Today, the City Council voted to support Assembly Bill 1793, a bill that would require state-funded libraries that provide Internet access to adopt a policy regarding access by minors by January 1, 2000.
The ACLU recognizes the importance of protecting children from harmful material but reminds libraries that they must be careful to craft policy in accordance with First Amendment principles.
The ACLU is pleased that the City Council deferred action on three other bills that would have severely restricted Internet access by children in schools and public libraries. These bills (AB 2350, H.R. 3177 and S. 1619) would require an Internet filtering system on computers in schools and libraries. These proposed bills would censor a wide-range of socially valuable, constitutionally protected speech.
ACLU Staff Attorney Peter Eliasberg commented, "Proponents of filtering software rely on a completely false premise - that filtering software only blocks obscene sites or sites that are harmful to minors. This premise is wrong. A typical filtering software product that claims to censor obscene material actually blocked the web site for the San Francisco Examiner, the Yale Biology Department, the American Society of University Women, and the Quakers, among others."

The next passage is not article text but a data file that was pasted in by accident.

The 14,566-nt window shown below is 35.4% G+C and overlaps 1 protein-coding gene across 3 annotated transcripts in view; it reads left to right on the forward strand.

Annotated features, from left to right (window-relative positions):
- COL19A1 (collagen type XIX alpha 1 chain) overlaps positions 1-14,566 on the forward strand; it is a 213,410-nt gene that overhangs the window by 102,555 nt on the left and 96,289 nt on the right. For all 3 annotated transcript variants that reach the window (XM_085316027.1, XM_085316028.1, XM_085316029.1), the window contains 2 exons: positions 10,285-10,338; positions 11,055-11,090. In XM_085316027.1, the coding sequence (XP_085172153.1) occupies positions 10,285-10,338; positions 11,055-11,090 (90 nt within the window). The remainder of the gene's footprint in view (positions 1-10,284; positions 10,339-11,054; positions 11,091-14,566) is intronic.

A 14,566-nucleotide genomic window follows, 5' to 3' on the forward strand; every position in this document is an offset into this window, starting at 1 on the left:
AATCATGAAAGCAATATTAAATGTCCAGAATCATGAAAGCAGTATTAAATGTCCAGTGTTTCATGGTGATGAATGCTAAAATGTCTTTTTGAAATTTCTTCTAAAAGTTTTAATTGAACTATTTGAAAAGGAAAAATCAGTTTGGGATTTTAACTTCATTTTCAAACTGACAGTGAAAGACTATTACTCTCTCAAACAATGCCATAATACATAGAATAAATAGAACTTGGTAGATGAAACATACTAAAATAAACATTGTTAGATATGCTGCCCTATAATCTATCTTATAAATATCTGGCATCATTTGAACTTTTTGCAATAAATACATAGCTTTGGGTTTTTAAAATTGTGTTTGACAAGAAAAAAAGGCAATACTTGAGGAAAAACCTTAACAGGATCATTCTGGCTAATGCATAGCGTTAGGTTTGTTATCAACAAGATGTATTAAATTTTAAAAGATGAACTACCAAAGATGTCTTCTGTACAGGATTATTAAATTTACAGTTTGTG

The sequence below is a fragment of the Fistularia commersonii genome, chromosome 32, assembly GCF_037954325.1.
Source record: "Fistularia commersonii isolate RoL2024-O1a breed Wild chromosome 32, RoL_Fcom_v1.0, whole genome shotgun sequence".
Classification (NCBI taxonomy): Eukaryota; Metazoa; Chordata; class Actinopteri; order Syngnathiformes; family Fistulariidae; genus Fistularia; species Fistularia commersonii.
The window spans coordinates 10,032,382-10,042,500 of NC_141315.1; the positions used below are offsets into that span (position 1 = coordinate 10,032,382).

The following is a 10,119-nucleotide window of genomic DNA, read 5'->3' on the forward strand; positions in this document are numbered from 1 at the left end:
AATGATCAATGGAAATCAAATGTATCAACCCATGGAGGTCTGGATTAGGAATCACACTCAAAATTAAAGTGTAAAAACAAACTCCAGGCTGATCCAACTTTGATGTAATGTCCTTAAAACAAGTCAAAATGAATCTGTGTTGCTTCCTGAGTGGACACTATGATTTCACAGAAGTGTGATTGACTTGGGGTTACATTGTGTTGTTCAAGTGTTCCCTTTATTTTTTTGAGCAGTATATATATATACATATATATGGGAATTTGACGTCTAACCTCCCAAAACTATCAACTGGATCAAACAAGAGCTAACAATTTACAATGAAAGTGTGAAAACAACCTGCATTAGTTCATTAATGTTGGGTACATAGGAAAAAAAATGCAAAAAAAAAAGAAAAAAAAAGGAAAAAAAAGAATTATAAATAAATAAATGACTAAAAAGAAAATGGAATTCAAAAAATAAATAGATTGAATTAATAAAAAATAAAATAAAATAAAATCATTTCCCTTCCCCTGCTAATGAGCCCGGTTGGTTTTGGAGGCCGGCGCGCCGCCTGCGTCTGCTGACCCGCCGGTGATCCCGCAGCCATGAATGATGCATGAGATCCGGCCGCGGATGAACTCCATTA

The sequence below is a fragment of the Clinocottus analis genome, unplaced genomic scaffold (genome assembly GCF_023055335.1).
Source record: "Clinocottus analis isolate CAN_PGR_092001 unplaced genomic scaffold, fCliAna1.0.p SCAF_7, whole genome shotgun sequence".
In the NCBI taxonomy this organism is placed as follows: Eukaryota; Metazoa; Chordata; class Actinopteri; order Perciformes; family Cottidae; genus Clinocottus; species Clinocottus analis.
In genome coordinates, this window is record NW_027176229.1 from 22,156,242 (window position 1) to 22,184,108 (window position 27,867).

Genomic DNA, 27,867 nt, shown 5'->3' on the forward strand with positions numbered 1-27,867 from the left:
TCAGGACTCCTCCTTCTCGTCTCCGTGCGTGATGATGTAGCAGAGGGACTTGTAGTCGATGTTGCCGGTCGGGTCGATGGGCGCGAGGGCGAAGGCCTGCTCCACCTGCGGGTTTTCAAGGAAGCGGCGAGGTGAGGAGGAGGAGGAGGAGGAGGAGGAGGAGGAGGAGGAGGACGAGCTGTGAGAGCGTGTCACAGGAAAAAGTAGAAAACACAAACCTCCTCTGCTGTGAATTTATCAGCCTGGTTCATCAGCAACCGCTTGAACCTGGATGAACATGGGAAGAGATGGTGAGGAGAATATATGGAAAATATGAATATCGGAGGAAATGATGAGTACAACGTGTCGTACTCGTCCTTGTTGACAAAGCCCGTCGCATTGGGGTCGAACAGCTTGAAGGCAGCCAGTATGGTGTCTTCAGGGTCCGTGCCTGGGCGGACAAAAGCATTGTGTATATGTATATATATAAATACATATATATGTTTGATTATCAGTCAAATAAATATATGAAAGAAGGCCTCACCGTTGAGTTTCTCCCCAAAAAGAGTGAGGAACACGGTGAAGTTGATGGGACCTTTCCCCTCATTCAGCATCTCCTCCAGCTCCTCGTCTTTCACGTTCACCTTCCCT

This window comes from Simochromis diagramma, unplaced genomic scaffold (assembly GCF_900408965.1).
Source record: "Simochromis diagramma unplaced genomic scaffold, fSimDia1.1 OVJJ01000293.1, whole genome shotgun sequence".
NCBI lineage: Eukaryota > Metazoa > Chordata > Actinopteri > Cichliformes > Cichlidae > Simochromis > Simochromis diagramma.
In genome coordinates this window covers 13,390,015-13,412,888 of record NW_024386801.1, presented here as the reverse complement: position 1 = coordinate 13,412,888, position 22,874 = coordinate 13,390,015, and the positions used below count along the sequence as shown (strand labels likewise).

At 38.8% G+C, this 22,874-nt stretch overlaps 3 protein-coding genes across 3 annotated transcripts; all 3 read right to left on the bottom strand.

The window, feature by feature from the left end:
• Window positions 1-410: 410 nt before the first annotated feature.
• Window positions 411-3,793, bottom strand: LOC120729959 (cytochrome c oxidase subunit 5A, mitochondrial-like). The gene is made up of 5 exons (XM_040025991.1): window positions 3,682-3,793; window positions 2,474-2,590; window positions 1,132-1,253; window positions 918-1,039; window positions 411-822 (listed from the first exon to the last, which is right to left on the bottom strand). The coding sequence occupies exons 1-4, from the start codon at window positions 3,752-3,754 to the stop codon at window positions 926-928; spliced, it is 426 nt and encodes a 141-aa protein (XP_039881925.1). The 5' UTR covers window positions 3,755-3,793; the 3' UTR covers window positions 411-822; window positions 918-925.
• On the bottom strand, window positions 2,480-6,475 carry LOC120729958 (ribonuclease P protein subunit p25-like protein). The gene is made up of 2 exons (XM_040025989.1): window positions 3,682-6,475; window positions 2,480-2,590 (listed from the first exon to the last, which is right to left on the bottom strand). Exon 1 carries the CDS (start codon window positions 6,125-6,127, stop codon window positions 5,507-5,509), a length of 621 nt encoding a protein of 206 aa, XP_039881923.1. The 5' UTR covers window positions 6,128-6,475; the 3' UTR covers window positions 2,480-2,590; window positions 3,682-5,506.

There is a second false premise here: filtering software protects minors by keeping certain information away from them. In fact, filtering software blocks web sites that target atrisk youth, that provide safe sex information, and sites aimed at lesbian and gay teenagers.
We urge City Council members to oppose the remaining three Internet filtering bills as overly broad and dangerous restrictions on information critical to teens, and remind members that filters clearly are unconstitutional violations of the First Amendment.

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